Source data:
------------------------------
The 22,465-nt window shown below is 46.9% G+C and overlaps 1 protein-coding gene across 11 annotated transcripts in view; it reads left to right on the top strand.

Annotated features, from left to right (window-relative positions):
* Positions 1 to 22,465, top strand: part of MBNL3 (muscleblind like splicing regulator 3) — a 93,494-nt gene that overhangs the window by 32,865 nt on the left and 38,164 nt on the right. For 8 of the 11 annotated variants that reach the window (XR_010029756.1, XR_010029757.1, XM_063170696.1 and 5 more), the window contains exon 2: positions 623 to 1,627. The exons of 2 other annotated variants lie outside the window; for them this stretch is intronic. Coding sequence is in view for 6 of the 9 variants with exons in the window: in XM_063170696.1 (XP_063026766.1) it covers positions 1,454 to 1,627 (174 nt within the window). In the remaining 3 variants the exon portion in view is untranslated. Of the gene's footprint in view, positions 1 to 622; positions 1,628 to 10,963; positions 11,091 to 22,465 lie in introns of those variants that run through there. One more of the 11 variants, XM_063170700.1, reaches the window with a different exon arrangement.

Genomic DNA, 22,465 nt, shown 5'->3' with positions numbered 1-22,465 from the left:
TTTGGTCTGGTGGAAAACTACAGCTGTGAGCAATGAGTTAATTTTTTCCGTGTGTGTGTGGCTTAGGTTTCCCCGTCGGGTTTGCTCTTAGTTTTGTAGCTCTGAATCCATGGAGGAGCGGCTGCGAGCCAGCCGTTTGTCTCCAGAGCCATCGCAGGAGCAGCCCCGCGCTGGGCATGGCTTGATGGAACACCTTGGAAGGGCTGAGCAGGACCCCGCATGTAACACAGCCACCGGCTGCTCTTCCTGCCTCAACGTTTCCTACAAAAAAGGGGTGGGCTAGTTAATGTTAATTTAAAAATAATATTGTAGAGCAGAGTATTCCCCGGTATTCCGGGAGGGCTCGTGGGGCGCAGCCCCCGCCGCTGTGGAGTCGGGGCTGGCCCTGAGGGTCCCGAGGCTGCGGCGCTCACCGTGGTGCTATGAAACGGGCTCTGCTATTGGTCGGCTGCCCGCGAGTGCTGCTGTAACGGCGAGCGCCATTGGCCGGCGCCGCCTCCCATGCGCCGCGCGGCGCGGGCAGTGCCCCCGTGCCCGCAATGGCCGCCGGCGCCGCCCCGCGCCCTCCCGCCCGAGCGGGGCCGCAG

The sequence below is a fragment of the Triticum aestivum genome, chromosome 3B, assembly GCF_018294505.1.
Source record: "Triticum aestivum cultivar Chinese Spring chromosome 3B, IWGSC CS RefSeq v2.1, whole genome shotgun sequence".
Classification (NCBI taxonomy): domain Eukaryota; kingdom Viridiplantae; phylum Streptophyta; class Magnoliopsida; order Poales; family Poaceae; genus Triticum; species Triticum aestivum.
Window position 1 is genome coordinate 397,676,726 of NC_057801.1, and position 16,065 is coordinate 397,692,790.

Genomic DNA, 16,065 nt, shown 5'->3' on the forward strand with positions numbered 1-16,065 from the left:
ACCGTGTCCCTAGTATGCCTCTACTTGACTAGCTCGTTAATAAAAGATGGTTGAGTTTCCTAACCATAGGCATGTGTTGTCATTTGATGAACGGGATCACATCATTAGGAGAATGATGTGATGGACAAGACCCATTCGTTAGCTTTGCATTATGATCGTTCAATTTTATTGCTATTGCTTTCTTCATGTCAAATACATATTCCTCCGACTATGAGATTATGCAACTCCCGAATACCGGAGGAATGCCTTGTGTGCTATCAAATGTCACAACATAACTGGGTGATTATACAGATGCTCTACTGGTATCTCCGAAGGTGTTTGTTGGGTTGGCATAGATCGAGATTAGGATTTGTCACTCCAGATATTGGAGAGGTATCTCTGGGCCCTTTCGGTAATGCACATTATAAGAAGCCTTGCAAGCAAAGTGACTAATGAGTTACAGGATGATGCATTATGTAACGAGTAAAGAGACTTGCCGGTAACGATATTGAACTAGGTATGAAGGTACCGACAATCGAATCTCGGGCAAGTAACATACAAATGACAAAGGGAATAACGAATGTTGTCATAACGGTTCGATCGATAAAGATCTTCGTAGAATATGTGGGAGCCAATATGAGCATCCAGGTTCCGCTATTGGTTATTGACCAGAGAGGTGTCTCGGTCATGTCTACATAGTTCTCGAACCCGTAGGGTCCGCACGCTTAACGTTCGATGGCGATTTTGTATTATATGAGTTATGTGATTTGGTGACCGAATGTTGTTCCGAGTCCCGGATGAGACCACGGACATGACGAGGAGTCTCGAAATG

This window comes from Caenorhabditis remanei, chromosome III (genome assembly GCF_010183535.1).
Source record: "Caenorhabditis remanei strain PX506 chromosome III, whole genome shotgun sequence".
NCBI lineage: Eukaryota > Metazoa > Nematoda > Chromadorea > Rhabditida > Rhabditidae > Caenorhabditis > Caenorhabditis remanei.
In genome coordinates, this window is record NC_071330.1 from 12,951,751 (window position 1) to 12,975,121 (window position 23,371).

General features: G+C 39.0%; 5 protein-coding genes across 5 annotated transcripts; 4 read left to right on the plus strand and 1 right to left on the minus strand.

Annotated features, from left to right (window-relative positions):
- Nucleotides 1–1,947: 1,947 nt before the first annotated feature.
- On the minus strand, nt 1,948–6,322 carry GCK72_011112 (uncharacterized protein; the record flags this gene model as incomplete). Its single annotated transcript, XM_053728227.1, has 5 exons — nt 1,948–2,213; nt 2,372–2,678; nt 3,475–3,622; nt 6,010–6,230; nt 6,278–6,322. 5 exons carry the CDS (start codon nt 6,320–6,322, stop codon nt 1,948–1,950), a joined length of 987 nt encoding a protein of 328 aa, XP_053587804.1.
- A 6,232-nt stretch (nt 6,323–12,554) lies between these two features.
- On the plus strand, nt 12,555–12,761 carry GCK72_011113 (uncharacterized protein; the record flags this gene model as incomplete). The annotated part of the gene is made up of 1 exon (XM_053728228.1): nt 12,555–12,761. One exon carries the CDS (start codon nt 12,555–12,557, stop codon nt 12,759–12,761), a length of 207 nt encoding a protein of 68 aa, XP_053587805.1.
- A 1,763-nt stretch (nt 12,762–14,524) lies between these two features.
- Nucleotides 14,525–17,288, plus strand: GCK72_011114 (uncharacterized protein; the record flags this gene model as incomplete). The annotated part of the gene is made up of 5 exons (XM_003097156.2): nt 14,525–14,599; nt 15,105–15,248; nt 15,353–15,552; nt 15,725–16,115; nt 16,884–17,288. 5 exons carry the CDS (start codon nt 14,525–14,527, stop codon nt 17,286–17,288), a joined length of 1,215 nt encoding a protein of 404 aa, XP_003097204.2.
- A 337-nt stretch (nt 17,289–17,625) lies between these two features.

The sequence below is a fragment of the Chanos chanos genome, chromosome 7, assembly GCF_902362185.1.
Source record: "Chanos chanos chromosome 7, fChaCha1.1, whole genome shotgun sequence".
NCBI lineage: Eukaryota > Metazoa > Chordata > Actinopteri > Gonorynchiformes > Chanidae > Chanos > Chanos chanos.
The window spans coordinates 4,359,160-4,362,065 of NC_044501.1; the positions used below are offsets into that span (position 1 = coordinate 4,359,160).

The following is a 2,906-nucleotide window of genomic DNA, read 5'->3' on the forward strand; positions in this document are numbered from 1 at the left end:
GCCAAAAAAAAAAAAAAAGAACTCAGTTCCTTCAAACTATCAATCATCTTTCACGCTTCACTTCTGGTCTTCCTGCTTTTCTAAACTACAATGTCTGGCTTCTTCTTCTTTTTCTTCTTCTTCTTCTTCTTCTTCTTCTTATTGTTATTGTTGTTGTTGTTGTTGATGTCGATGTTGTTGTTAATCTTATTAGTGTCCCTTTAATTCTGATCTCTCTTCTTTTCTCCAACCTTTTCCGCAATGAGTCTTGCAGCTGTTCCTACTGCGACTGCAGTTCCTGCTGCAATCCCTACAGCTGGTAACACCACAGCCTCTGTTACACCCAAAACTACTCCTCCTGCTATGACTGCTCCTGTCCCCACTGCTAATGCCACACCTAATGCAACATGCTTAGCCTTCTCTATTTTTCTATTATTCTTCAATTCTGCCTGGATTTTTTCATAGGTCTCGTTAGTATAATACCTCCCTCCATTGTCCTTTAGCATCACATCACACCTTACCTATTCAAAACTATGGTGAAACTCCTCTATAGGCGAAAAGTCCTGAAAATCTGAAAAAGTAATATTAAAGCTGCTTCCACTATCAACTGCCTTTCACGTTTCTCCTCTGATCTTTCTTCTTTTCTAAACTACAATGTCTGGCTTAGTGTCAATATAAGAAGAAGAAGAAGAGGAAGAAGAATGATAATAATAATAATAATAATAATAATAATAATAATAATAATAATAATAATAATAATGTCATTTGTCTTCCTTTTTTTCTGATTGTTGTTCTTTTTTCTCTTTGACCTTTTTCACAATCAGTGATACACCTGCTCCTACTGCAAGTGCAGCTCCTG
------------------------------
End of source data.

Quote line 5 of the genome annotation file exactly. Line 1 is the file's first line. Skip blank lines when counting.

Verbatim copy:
TTTGGTCTGGTGGAAAACTACAGCTGTGAGCAATGAGTTAATTTTTTCCGTGTGTGTGTGGCTTAGGTTTCCCCGTCGGGTTTGCTCTTAGTTTTGTAGCTCTGAATCCATGGAGGAGCGGCTGCGAGCCAGCCGTTTGTCTCCAGAGCCATCGCAGGAGCAGCCCCGCGCTGGGCATGGCTTGATGGAACACCTTGGAAGGGCTGAGCAGGACCCCGCATGTAACACAGCCACCGGCTGCTCTTCCTGCCTCAACGTTTCCTACAAAAAAGGGGTGGGCTAGTTAATGTTAATTTAAAAATAATATTGTAGAGCAGAGTATTCCCCGGTATTCCGGGAGGGCTCGTGGGGCGCAGCCCCCGCCGCTGTGGAGTCGGGGCTGGCCCTGAGGGTCCCGAGGCTGCGGCGCTCACCGTGGTGCTATGAAACGGGCTCTGCTATTGGTCGGCTGCCCGCGAGTGCTGCTGTAACGGCGAGCGCCATTGGCCGGCGCCGCCTCCCATGCGCCGCGCGGCGCGGGCAGTGCCCCCGTGCCCGCAATGGCCGCCGGCGCCGCCCCGCGCCCTCCCGCCCGAGCGGGGCCGCAG